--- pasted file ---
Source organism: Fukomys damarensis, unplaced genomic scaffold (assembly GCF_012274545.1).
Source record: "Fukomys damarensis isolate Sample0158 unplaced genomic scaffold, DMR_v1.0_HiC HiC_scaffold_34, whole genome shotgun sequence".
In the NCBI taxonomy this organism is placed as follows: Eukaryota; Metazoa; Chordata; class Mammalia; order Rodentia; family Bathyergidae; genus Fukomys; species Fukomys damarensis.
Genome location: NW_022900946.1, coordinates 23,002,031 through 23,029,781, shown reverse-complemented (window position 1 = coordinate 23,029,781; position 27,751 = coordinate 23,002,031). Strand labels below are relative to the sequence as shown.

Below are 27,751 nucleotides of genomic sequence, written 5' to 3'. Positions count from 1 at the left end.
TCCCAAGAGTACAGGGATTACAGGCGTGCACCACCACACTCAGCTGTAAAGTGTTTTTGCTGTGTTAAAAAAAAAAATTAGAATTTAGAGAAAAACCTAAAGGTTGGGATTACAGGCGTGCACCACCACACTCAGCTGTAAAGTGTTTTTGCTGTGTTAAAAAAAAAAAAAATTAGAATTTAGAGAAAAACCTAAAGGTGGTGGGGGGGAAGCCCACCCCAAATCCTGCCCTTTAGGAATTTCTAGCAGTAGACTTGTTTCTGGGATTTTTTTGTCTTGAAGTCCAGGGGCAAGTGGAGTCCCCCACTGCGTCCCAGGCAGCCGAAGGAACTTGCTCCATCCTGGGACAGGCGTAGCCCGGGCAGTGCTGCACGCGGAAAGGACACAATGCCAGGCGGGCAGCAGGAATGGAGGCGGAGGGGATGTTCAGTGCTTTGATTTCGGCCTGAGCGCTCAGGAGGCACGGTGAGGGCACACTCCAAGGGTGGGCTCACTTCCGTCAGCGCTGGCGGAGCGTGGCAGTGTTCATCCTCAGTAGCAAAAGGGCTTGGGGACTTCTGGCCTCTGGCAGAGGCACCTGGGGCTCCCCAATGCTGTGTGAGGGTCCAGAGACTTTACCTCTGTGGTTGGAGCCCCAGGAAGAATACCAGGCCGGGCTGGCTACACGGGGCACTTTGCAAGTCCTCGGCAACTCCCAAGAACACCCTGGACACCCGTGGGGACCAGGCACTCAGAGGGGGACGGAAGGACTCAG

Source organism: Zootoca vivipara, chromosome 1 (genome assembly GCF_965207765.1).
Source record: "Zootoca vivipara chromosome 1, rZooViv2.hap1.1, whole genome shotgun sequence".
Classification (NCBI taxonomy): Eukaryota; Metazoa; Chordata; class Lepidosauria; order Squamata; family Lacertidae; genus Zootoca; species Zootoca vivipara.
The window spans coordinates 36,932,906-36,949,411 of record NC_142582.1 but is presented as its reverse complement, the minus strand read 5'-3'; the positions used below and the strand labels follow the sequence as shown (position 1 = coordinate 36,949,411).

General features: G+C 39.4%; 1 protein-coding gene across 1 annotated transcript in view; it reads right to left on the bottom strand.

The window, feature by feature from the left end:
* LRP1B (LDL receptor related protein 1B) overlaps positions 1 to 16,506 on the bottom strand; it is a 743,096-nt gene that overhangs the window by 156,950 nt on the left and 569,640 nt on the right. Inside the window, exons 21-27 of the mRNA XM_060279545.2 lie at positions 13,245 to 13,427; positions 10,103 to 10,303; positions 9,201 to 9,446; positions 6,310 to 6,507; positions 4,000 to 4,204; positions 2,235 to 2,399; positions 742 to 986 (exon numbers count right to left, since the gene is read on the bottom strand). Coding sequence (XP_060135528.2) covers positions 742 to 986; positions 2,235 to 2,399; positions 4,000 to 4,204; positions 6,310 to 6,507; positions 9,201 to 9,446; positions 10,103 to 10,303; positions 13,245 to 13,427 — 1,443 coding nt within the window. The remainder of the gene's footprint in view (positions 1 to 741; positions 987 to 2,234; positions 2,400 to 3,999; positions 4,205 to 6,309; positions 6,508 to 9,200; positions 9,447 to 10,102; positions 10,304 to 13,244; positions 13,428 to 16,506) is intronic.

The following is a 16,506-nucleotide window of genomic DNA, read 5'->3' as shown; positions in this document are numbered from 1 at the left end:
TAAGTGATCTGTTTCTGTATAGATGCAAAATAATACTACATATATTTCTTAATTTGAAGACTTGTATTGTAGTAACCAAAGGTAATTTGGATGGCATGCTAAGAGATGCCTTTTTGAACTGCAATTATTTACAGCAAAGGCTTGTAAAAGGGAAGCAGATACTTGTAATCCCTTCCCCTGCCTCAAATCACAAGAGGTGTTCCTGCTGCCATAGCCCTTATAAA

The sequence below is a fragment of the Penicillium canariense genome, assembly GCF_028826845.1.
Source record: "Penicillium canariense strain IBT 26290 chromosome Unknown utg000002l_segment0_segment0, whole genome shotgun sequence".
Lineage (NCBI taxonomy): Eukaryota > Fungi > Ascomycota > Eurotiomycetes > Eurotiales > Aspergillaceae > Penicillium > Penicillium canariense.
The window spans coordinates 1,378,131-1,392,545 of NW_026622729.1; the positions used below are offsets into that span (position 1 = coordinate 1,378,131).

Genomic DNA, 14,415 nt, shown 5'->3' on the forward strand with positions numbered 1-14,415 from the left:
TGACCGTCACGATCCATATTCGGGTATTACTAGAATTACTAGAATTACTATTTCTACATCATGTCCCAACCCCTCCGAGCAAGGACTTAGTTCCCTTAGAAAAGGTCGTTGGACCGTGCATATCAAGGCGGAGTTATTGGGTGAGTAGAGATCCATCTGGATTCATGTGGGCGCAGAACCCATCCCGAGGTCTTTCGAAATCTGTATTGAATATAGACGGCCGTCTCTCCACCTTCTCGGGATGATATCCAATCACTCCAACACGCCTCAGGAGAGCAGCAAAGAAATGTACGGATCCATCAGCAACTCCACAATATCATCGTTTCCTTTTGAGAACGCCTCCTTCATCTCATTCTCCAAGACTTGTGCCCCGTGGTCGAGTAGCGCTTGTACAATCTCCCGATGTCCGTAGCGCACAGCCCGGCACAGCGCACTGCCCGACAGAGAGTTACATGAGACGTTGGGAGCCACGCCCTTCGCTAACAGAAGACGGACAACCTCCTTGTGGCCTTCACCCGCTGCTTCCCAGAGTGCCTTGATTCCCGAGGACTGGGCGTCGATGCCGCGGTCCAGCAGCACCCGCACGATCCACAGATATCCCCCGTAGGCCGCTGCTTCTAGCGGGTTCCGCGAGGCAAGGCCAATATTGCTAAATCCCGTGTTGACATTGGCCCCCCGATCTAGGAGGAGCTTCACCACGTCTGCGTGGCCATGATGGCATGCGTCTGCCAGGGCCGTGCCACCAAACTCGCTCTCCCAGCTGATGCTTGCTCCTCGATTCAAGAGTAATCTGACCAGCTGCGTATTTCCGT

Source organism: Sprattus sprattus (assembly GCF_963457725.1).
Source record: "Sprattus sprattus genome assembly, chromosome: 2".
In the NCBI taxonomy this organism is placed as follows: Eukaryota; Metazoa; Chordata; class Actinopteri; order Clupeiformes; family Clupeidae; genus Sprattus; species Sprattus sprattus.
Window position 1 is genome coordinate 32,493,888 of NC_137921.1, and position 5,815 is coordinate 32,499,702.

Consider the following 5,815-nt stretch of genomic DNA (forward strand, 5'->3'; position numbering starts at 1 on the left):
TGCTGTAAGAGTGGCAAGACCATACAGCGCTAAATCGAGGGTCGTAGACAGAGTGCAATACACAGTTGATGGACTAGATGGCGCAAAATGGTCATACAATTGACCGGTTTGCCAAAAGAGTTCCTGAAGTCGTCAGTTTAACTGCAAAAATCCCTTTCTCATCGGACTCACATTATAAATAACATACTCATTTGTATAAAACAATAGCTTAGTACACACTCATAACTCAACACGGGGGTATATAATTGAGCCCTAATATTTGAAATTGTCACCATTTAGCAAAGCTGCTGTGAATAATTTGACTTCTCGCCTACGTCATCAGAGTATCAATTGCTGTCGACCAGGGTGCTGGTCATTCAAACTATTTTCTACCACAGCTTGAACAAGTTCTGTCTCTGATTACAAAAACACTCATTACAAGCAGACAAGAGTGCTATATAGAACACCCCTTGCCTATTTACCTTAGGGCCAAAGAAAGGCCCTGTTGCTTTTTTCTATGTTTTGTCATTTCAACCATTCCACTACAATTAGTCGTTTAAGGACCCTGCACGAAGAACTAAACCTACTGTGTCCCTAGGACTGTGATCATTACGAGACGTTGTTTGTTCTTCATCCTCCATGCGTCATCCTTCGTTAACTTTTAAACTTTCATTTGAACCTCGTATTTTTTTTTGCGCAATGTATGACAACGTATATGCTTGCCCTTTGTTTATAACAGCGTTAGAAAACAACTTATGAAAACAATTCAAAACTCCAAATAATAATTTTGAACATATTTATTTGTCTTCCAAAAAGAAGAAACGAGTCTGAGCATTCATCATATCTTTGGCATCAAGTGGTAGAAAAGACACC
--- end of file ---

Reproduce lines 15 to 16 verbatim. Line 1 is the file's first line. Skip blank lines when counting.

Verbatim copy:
TAAGTGATCTGTTTCTGTATAGATGCAAAATAATACTACATATATTTCTTAATTTGAAGACTTGTATTGTAGTAACCAAAGGTAATTTGGATGGCATGCTAAGAGATGCCTTTTTGAACTGCAATTATTTACAGCAAAGGCTTGTAAAAGGGAAGCAGATACTTGTAATCCCTTCCCCTGCCTCAAATCACAAGAGGTGTTCCTGCTGCCATAGCCCTTATAAA

The sequence below is a fragment of the Penicillium canariense genome, assembly GCF_028826845.1.